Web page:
UK

Case of mad cow disease is identified on a Somerset farm

Case of mad cow disease is identified on a Somerset farm as officials seal off the area to stop infection spreading

  • Infected animal is dead and has been removed from the unnamed farm
  • The agency said precautionary movement restrictions have been put in place
  • Today’s case is first since 2018, when disease was found on a farm in Scotland


A case of mad cow disease has been confirmed on a farm in Somerset.   

The Animal and Plant Health Agency said the infected animal was dead and had been removed from the farm.

It said there was ‘no risk to food safety’.

The agency said precautionary movement restrictions have been put in place to stop the movement of livestock in the area while further investigations continue to identify the origin of the disease, the official name of which is bovine spongiform encephalopathy (BSE).

Today’s case is the first since 2018, when the disease was found on a farm in Scotland.   

A case of bovine spongiform encephalopathy (BSE) – an infection commonly known as mad cow disease – has been confirmed on a farm in Somerset (file photo)

At the disease’s peak in the early 1990s, it was infecting more than 30,000 cows a year. 

It was first discovered in 1984 in Sussex and in the ensuing outbreak British beef exports were banned, cows were culled and people died because of a brain illness caused by BSE.  

The first cow to be diagnosed, known as cow 133, had an arched back, had lost weight, suffered tremors and lost its co-ordination – it died within six weeks.

Officials found giving cows ‘cannibal’ feed with protein from other cows or sheep was the cause of BSE, so banned the practice in 1989.

The Government ordered that infected cows be killed but only offered a 50 per cent compensation to farmers, leading some of them to illegally sell infected animals for human food.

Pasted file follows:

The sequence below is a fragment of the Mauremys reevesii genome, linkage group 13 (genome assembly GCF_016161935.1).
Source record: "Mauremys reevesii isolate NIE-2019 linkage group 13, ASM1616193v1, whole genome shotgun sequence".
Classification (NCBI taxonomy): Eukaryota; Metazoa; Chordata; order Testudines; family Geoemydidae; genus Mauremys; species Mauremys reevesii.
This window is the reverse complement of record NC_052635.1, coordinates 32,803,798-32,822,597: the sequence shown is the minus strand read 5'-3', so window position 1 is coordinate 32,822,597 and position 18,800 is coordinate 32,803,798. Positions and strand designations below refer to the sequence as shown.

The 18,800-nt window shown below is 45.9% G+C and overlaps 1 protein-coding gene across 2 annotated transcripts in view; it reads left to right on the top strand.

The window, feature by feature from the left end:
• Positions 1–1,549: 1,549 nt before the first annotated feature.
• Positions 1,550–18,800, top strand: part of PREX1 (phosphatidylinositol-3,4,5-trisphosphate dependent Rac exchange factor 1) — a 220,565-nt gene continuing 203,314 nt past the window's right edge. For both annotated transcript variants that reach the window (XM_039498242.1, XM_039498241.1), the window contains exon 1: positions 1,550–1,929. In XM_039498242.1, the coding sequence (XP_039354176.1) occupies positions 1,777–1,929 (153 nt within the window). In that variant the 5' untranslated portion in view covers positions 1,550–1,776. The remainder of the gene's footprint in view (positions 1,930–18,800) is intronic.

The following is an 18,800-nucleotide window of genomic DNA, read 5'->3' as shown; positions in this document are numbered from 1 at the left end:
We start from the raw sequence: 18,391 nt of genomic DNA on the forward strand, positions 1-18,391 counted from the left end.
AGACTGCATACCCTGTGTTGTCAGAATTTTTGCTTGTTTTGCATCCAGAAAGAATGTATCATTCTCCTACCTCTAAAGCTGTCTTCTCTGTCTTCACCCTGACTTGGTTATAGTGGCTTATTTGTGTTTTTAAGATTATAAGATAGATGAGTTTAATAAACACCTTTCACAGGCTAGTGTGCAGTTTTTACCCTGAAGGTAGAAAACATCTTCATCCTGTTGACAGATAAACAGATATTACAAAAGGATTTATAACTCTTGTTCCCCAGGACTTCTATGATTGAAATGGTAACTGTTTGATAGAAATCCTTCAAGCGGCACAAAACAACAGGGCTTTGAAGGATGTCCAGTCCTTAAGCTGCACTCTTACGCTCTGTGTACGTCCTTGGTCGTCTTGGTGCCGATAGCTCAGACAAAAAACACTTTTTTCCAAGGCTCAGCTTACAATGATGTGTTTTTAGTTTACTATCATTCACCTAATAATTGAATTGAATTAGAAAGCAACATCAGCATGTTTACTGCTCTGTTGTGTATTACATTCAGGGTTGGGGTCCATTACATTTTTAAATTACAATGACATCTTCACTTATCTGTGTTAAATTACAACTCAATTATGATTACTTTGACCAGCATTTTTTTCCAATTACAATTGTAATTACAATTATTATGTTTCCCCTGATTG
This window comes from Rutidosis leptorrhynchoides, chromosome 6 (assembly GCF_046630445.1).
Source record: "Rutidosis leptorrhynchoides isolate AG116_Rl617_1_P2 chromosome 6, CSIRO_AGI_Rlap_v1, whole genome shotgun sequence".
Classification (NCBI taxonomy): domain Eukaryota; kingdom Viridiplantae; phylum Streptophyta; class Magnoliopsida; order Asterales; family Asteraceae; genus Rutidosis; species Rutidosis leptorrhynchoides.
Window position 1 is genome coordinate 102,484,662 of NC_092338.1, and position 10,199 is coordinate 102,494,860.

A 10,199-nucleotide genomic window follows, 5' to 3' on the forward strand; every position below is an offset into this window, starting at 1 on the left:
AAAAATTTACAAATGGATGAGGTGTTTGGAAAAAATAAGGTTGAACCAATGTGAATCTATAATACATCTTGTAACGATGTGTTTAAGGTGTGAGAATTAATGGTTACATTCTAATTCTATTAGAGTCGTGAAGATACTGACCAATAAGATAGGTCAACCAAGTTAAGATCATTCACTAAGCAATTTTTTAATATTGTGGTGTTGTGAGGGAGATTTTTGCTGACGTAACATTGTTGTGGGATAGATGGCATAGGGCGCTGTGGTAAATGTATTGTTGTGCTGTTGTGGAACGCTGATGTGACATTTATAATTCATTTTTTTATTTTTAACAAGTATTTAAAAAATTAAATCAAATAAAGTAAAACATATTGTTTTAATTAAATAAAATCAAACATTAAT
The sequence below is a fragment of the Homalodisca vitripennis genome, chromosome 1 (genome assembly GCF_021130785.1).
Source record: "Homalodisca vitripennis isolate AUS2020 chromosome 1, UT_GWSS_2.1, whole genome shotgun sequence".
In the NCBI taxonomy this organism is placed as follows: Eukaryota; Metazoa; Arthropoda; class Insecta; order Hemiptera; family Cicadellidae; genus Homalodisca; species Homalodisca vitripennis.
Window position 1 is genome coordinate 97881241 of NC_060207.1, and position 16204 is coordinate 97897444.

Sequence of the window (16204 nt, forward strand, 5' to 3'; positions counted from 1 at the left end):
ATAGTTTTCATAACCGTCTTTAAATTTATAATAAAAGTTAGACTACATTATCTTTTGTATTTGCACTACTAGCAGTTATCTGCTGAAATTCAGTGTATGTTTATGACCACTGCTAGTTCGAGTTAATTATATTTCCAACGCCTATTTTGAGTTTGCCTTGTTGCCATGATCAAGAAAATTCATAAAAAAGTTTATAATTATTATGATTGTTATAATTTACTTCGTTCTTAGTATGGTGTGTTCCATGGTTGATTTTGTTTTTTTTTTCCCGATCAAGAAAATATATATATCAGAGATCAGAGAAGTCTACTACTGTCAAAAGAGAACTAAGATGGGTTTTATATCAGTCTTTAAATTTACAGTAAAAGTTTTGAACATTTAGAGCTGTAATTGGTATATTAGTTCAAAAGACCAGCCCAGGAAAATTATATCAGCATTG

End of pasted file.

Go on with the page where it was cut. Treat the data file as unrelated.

By 1992 and 1993, thousands of cows were infected.

In those two years alone, 72,370 cows in the UK were found to have mad cow disease. In comparison, there have been just six cases since 2012 – including today’s.

By 1996, people had begun to die from variant Creutzfeldt-Jakob Disease, which occurs in the brain of people infected with mad cow disease.

In the same year, all beef exports from Britain were banned by the European Union and the ban wasn’t lifted until 2006.

Cows over the age of 30 months were ordered to be killed to halt the spread of the disease – called the Over Thirty Months Scheme.

WHAT IS MAD COW DISEASE?

Mad cow disease, or bovine spongiform encephalopathy (BSE), is a fatal neurological disease in cattle caused by an abnormal protein that destroys the brain and spinal cord.

The disease was first identified in Great Britain in 1986, although research suggests the first infections may have spontaneously occurred in the 1970s.

It is believed to be spread by feeding calves meat and bone meal contaminated with BSE.

Humans can contract variant Creutzfeldt-Jacob disease (vCJD) if beef products contaminated with central nervous system tissue from cattle infected with mad cow disease are eaten. There is no treatment and 177 people have been killed by the variant.

There were 36,000 diagnosed cases of mad cow disease in Great Britain in 1992, leading to British beef exports being banned and dozens of people dying.

In August 1996, a British coroner ruled that Peter Hall, a 20-year old vegetarian who died of vCJD, contracted the disease from eating beef burgers as a child.

The verdict was the first to legally link a human death to mad cow disease. 

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